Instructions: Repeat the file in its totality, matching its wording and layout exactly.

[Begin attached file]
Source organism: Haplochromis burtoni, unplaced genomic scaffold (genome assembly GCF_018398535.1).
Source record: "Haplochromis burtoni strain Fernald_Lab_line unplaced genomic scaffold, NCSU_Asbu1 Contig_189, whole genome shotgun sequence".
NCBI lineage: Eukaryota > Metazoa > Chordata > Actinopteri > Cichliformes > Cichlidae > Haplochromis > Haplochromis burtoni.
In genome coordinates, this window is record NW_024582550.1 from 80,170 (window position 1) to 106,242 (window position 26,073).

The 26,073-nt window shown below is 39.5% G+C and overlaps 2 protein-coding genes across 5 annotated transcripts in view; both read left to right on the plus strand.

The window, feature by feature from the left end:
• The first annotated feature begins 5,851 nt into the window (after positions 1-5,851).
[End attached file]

Source organism: Haplochromis burtoni, unplaced genomic scaffold (genome assembly GCF_018398535.1).
Source record: "Haplochromis burtoni strain Fernald_Lab_line unplaced genomic scaffold, NCSU_Asbu1 Contig_189, whole genome shotgun sequence".
NCBI lineage: Eukaryota > Metazoa > Chordata > Actinopteri > Cichliformes > Cichlidae > Haplochromis > Haplochromis burtoni.
In genome coordinates, this window is record NW_024582550.1 from 80,170 (window position 1) to 106,242 (window position 26,073).

The 26,073-nt window shown below is 39.5% G+C and overlaps 2 protein-coding genes across 5 annotated transcripts in view; both read left to right on the plus strand.

The window, feature by feature from the left end:
• The first annotated feature begins 5,851 nt into the window (after positions 1-5,851).